(This article is published with permission from the author, Brenda Pratt.)
All of us who live on San Juan Island have been asked how our county seat, Friday Harbor, got its name. Often the reply to this question is the story of a sea captain who, while entering the harbor, saw a man on shore and called, "What bay is this?" The man on shore thought he said, "What day is this?" so he answered "Friday."
It's a charming story, but it's not true.
Friday Harbor was named for a Kanakaa Hawaiian named Joseph Poalie Friday, who was employed by the Hudson's Bay Company to tend sheep on the land overlooking the harbor. His was the only habitation to be seen for miles, and when sailors coming along the coast saw the smoke from his camp, they knew they had reached "Friday's Harbor."
The name "Poalie" cannot be found in cither Andrew's Hawaiian Dictionary or the more recent Pukui-Elbert Dictionary of the Hawaiian Language. But the word for Friday, "Poalima," appears in both. Poalie may have been a shortened form of Poalima, and it is understandable that Joe might have dropped his native surname in favor of Friday when he came to the Northwest. The apostrophe and "s" were dropped from the town's name at a later time.
There is no doubt that this man existed; however, in researching the records it would appear that there were two Joe Fridays as well as a Peter Friday.
The first reference to a Joe Friday appears in 1841 when he worked for the Hudson's Bay Company on Cowlitz Farm, located on the Cowlitz River about halfway between the Columbia River and Puget Sound. He was employed as a general laborer or mid-man, which is the Hawaiian term for the paddler in the middle of a canoe, and was probably in his late teens or early 20s.
At that time in the Hawaiian Islands (or Sandwich Islands, as the British called them) jobs were scarce and commoners could not hold land. Therefore the Hudson's Bay Company found it very easy to recruit strong young men, excellent fishermen and sailors, to work for them in the Pacific Northwest.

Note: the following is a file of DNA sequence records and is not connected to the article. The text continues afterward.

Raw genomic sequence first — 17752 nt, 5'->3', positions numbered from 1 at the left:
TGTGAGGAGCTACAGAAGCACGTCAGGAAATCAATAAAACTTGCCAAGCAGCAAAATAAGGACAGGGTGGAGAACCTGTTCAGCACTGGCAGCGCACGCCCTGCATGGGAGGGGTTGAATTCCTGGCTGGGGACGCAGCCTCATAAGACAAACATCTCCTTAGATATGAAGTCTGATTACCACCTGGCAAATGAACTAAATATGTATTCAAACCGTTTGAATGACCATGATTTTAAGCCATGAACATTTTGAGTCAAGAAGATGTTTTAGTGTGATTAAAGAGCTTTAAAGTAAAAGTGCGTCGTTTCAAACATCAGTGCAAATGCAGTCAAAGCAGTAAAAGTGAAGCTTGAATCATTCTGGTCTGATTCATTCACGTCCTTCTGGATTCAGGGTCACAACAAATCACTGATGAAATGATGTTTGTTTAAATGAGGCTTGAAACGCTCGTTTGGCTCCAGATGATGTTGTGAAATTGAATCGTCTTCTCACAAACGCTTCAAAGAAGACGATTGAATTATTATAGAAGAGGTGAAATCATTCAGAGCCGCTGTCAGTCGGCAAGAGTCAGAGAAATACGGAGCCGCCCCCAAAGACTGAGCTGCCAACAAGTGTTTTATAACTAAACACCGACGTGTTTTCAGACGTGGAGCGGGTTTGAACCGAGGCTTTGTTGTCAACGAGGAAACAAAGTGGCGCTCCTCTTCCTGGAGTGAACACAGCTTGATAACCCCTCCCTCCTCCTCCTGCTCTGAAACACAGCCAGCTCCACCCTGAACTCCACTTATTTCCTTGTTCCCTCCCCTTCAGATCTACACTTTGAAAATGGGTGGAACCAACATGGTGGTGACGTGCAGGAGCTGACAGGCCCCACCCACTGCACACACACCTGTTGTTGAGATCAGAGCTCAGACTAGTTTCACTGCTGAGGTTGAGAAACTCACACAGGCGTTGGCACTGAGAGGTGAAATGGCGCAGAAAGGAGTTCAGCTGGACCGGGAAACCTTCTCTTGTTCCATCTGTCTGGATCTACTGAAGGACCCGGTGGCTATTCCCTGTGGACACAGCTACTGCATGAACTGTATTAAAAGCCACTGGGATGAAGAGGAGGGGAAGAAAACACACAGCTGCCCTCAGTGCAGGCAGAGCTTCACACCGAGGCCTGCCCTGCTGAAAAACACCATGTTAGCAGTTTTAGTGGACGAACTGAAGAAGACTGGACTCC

Hudson's Bay Company records show that Friday's wage was 30 pounds a year. After working at Cowlitz for a year he was transferred to newly established Fort Victoria. He left there by boat on Jan. 10, 1845, and sailed to the Hawaiian Islands. The reason for this trip is unknown, but it must have been a compelling one, for the journey was long and costly. He may have defrayed some of the expense by signing on as part of the crew.
He did not remain in the islands but returned to the Pacific Northwest the same year, signing a three-year contract with Hudson's Bay Company, working at Fort Victoria from 1845 until 1848 when he made another trip to the Sandwich Islands for a visit. This time when he returned he appears to have stayed for good.
He was sent to Fort Rupert at the north end of Vancouver Island, where he worked for two years under contract. From then until 1861, Hudson's Bay Company's Fort Victoria records document him as a part-time worker earning "sundries." During those years, San Juan was considered part of the Fort Victoria operation and it is possible that Joe Friday tended his sheep along the harbor that today bears his name. He may also have become a British subject.
By the time the Pig War ended and the San Juan Islands were awarded to the United States, the Hudson's Bay Company had given up its operations here. In 1872 many of the British on the island, fearful for their rights, drew up a petition asking that Captain Delacomb, a British officer, be sent to watch over their affairs. Joseph Friday's is among the 60 signatures on this document. However, is it likely that Joe Friday, born in the Sandwich Islands around 1820, could write his name? Or is this the signature of another, younger Joe Friday?
The 1880 census shows a Peter Friday, age 50, living on San Juan Island. He was born in the Sandwich Islands and came to the Pacific Northwest where he married a Native American woman and had five children, the eldest of whom was called Joseph Friday, born around 1844. It seems likely that it this Joe's signature on the 1872 petition.
This younger Joe Friday also appears on the records at St. Andrew's Cathedral when he traveled to Victoria in December 1870 for his father's baptism and to witness the marriage of a friend.
For which of these Joe Fridays was the town named? At least one of them remained on San Juan and died here. Bud Geneste remembers seeing the grave, marked with a wooden post, now hidden in the thick underbrush near the University of Washington Laboratories. Bud also tells of Charlie Churchill seeing the body of Joe Friday being rowed across the harbor to be buried.
Joe Friday is remembered as an old man who died around 1905. But Peter's son Joe would have been only 54 or 55 at that time. Surely, the bones resting in the lost grave above the harbor are those of the Joe Friday who came to the Pacific Northwest from the Sandwich Islands in 1841.